December 08 2013 07:38PM
From the outside looking in, a person would think that if you throw the skill the Oilers have on the ice, scoring with the man advantage would be easy. At times this season the PP has looked good. I would say it has been very streaky.
As of Saturday night the Oilers’ power play percentage is at 18.8%. That puts them at 13th in the league. They are a full ten percentage points higher at home, 23.7% compared to on the road, 13.8%.
I think for the Oilers to have long term success their power play needs to get into the top ten in the NHL. This will make teams less likely to be physically aggressive against them. Those physical games are the ones the Oilers are not currently in a position to handle.
In the blowout victory over the Avs the Oilers went three-for-seven with the man advantage. Just a quick look at the stats would suggest that the PP was rolling. I don't think it was. These goals were scored off the rush or by a great individual shot or effort. It was not from a good entry, set up and finish.
I know what you are thinking "They scored three goals, so how can you complain about that power play?" I felt it wasn't sharp and to be honest got lucky. Fast-forward to Saturday night overtime loss to the Flames. The Oilers go zero-for-six on the PP. It was the difference in the game and the luck they had against the Avs was nowhere to be found.
They did hit the post a couple of times at the end of the first period but can anyone really remember a point on any power play where you thought the Oilers really were in a groove, where they looked dangerous and organized coming up the ice?
As It Stands
The first unit consists off an umbrella setup at the top with Nuge and Eberle on the flanks and J. Schultz in the middle. Perron is in front. Hall or Yakupov are in the corner for low plays. There is always the threat of skill doing something great and a goal being the result. Some kind of structure will still produce goals when the skill isn't at full power.
I don't think Nuge or Eberle are in the right spots for their skill set. Both have good, dangerous shots but not one timer material from above the tops of the circles or higher. It just isn't in their toolbox right now.
A quick glance at the list of top power play units in the NHL shows they all have defencemen that can pound the puck from the blue line. Dangerous power play units start will good shots from the point. A couple of passes down low to get the box moving. A quick pass to the point, drag to the middle and boom. The puck is on the net. This is the most basic pp set up and the most proven to have success. All other plays in the slot and down low are set up through good hard point shots.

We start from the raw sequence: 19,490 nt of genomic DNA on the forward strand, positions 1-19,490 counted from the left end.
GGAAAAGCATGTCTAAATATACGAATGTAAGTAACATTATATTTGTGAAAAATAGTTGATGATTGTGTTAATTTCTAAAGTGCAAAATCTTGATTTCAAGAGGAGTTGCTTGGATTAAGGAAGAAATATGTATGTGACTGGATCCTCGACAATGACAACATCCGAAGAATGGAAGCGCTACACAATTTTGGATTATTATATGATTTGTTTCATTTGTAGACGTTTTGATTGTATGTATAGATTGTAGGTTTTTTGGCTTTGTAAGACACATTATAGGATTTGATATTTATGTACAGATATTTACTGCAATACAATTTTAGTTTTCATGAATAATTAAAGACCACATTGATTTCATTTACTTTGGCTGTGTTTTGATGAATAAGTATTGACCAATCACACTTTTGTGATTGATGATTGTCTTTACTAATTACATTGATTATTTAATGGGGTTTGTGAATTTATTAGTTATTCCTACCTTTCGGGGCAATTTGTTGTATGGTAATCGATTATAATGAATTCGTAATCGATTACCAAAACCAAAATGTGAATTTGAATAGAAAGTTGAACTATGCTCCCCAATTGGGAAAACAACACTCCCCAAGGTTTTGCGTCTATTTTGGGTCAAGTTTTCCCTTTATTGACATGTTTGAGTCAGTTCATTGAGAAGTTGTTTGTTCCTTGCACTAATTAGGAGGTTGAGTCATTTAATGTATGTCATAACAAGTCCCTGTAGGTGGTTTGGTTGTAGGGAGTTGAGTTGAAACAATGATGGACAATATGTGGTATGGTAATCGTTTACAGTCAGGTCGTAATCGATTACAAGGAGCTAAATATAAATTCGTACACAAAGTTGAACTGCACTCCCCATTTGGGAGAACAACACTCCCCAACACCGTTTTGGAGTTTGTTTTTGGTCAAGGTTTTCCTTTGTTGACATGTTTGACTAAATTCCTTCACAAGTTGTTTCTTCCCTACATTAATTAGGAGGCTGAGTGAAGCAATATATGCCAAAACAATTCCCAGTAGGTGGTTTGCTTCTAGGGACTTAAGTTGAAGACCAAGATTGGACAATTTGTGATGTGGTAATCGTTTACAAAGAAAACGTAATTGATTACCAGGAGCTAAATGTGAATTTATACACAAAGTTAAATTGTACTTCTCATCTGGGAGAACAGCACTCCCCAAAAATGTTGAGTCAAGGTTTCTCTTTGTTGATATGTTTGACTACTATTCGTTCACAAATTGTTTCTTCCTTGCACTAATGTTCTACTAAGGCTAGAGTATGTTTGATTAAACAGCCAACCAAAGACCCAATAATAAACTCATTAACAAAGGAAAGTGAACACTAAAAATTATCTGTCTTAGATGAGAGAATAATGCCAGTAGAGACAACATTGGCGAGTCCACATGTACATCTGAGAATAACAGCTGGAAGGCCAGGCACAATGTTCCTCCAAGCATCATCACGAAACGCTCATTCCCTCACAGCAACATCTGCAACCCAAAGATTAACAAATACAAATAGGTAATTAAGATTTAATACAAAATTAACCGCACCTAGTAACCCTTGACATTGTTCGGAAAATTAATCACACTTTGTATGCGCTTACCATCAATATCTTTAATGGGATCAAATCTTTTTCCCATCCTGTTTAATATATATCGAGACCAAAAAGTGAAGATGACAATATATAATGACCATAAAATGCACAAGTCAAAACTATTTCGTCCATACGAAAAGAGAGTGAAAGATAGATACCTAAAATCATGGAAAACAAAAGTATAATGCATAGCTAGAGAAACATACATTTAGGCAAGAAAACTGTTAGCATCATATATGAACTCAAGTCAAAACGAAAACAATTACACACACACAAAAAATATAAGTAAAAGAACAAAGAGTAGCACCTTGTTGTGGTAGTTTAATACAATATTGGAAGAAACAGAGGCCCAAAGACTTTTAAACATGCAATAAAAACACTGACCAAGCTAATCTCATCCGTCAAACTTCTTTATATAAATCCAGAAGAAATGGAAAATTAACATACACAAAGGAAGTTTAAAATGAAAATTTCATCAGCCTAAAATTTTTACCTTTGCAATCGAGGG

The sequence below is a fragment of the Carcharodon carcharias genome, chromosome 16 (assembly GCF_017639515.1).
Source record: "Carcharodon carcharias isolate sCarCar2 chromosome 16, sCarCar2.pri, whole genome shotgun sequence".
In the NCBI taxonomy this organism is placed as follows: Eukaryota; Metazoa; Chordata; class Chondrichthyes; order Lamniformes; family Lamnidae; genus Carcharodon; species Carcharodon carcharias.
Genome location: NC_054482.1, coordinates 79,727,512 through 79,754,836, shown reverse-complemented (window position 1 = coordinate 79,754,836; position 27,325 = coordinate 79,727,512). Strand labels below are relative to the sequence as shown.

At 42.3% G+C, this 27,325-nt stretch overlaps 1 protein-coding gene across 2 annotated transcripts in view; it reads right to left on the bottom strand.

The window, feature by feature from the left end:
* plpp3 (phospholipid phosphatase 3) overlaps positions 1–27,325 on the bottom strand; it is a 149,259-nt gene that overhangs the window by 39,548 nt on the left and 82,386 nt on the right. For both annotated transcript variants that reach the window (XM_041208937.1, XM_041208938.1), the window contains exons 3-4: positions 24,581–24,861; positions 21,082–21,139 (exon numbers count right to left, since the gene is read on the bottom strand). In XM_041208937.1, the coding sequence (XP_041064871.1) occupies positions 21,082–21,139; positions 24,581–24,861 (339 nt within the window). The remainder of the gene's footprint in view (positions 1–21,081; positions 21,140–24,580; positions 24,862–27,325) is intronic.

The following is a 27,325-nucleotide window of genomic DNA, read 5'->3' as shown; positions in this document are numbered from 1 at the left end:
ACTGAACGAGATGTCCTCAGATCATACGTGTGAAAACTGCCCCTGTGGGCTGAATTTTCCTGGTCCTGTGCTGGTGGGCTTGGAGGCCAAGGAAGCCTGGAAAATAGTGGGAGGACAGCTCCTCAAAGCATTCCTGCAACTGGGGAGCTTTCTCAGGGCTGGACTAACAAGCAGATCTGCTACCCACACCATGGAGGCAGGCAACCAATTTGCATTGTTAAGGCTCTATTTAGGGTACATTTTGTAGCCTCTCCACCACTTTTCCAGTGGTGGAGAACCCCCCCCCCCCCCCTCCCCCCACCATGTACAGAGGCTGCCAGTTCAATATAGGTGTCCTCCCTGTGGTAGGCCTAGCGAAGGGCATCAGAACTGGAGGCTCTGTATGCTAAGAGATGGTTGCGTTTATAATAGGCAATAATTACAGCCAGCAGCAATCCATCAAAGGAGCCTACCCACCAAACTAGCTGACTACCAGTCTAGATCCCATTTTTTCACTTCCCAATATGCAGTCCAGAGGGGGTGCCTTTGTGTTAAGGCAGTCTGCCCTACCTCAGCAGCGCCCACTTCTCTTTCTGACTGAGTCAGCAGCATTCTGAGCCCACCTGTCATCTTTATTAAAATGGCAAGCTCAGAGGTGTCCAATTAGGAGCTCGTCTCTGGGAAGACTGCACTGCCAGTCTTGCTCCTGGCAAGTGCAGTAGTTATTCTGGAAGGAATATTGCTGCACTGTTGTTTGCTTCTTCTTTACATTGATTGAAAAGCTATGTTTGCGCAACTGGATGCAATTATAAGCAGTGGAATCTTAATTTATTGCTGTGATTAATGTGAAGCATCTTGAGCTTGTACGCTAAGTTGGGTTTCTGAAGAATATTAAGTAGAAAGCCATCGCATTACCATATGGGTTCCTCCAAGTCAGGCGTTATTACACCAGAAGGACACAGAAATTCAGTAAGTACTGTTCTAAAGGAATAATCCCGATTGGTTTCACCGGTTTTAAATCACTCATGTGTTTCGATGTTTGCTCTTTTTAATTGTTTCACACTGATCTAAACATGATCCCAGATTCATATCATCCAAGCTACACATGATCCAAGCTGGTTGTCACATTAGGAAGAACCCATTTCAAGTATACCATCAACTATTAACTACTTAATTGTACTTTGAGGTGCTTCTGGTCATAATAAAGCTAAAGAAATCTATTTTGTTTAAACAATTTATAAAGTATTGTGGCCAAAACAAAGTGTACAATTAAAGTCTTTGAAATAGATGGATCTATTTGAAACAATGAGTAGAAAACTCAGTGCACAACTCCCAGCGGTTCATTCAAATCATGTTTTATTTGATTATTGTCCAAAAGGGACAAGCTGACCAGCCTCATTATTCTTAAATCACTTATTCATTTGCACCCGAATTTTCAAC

The Oilers do not have a consistent shooter from the point that is a threat to score or create big rebounds in front. The opposing teams to not give those high guys a lot of respect so they can cheat low. This does not open the box up for the Oilers. When the box opens up the Oilers are dangerous with their dangerous passing through it for open looks at the net.
The result is the Oilers spend quite a bit of time on the PP working the puck around the outside of the box, a box that is kept tight because of a lack of blue-line shots. Eventually a puck is bobbled, the PK attacks, the puck is down the ice.
I think J. Schultz needs to get more aggressive with shooting from the blue line. He has thirty-two shots this season but many are off the rush or sneaking in the from blue line. He has the mobility to create an open lane for himself to the net from the blue line.
To get these looks J. Schultz needs to be at the right point. Put Nuge on the half wall on his side. Hall down low. Perron in front. I would then put Yakupov on the left point.
I know this takes Eberle off the first unit. It isn't his play; it is that he is a righty and I want all the forwards except Perron (because he is in front) to be a threat to shoot.
Nuge can be a threat to shoot off the wall. If he slides it down to Hall a quick pass back is a one-timer from the slot. All four players are passes he can make. The easiest is the back hander up to Schultz.
Hall can jam or take the puck hard to the net from the corner on his forehand. It is a strong move even if he doesn't score his aggressiveness will cause a rebound that can be slammed home.
Yakupov I want sliding in from the point. He can go back door, which often causes the net front defenceman to lose focus for a second. I would also want him sliding into the high slot. He can be a passing option there with his quick release. By sliding into that area he will draw one PK forward down with him. This will open up some room for J. Schultz to drag the puck to the middle and shoot. Creating a double screen, high and low, that Justin can shoot from.
Perron can just do what he does; I don't need to explain that!
In the end J. Schultz needs to get more pucks to the net, plain and simple. Successful and consistent power plays start there. The low plays will open up from there.
Oh no Thornton
I will defend fighting in the NHL but I can't defend this play. It just should not happen. I played with Shawn. He is a straight shooter and he must have really been worked up to get to this point. He will be suspended a pretty long time for this one.